Biblical Leadership a Myth?
Biblical leadership is a myth? Well, kind of . . . at least the way it's popularly portrayed. When people write about biblical leadership, they often say, "Let's do leadership like Moses, or David, or Jesus, or Paul." That is not a study of leadership but of leaderships.
Let me be academic here for just a minute.
Leadership studies from the 1950s to the 1970s went through a period of time when "Great Man Theories" were the dominant model of leadership. The search was all about identifying the traits or abilities or characteristics of leadership (looking almost exclusively at male leaders). By 1977, the verdict was in. Research failed to find a set of traits that leaders must posses in order to be leaders (see chapter 2 in Couto's Reflections on Leadership.
Today's popular presentation of biblical leadership harkens back to this failed way of studying leadership, frequently identifying biblical leadership as a compilation of different traits/abilities/characteristics. This leader is strong, this one sensitive, this one wise, this one decisive, etc. Predictably, these books and articles and blog posts have different lists—some longer, some shorter. Rarely do they say a certain characteristic is more important than another, how a particular characteristic should be applied in leadership, and rarer still, how the different characteristics ought to interact with one another.
Leadership and Culture
In addition, the Bible spans many diverse cultures and customs. Yet leadership decisions and actions vary widely from culture to culture. For example, I led a group of congregations in Miami for 10 years. Our time-conscious, English-speaking congregation met at 11:30 a.m. Sunday while our not-so-time-conscious, Haitian-speaking group met at 10:00 a.m. in the same sanctuary. When the Haitians ran late, some people charged, "If the Haitians were good stewards of God's time, they'd finish on time." The Haitians responded, "We cannot set a time limit on the movement of God's Spirit." Without a doubt, God moved people greatly, and the Haitians seldom finished on time.
So how shall we interpret the words/actions/decisions of these leaders? Culture is a prime factor in leadership decisions. We cannot render a judgment on a certain leadership action until we appreciate the culture of the people involved. In books and articles listing "biblical traits of leadership," culture is rarely mentioned at all.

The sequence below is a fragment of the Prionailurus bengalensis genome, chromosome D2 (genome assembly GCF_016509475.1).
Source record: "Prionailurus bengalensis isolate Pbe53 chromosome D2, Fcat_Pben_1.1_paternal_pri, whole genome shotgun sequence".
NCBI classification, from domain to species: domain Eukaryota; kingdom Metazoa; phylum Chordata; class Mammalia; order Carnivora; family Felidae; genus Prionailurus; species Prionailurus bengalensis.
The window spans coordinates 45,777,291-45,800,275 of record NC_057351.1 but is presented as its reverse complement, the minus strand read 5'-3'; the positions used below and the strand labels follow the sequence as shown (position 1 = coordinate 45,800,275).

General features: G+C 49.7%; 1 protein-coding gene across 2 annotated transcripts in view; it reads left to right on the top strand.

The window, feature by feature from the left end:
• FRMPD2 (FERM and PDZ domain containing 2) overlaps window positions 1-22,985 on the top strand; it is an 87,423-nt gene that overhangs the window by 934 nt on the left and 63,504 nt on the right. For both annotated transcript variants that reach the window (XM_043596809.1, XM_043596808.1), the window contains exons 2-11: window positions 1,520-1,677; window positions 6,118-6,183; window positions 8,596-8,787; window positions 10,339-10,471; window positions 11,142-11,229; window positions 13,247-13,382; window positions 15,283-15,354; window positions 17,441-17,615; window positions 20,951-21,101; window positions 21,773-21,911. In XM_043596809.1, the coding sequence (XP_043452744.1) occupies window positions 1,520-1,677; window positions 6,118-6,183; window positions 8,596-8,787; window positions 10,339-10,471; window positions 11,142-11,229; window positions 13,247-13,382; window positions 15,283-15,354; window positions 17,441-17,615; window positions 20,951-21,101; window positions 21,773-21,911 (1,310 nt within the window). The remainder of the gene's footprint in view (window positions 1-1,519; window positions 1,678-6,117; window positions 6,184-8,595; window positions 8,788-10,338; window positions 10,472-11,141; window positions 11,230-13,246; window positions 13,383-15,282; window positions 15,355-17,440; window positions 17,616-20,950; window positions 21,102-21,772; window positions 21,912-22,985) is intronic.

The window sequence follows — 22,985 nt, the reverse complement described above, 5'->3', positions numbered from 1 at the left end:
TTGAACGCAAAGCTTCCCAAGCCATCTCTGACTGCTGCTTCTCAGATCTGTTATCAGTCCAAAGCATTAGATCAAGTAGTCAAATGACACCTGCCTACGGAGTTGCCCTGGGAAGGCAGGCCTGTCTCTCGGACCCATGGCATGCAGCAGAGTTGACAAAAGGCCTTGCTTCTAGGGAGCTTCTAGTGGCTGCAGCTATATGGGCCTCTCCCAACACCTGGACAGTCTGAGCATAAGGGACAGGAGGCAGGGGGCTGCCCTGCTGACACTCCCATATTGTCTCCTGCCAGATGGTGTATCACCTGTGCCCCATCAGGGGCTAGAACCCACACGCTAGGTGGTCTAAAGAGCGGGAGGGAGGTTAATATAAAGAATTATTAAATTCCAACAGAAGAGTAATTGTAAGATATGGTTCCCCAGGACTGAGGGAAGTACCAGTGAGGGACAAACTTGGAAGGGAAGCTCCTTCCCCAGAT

Finally, popular biblical leadership tends to look at the leader and not the follower. By examining only one part of the equation, the reader sees only one part of the leadership relationship. Leadership becomes a property or power to be used to get someone else to do what you want. This is a dangerous way to think because it reduces leadership to a tool for controlling others.
Christian Leadership Analysis
So how should Christians analyze leadership? Studying the lives of biblical leaders is a worthwhile task, but we must also examine what Scripture says about community purpose and behavior. We study how the leaders interacted with the people as well as the values the people themselves espoused.
The results of modern leadership research must also be considered. For example, there is a large amount of literature on the different, yet at times overlapping, characteristics of a nonprofit group like a church and for-profit businesses. Leaders unwittingly borrowing characteristics from for-profit leadership books are likely to watch their initiatives go down in flames. Conversely, there is a large body of research on organizational change that is quite apropos to church leadership.
Finally, beware of articles and blog posts like "20 Essential Traits of a Biblical Leader." They tell wonderful, even inspirational, stories about compassion, integrity, courage, etc. However, like fine and tasty leadership McNuggets, they are not particularly satisfying or healthy.
Questions for personal reflection, online discussion, or small groups:
- How does your culture affect the leadership decisions you make?
- What are the differences between a church organization or a nonprofit and a business? What are the similarities?
- How would you analyze a biblical leader? What questions would you ask as you read?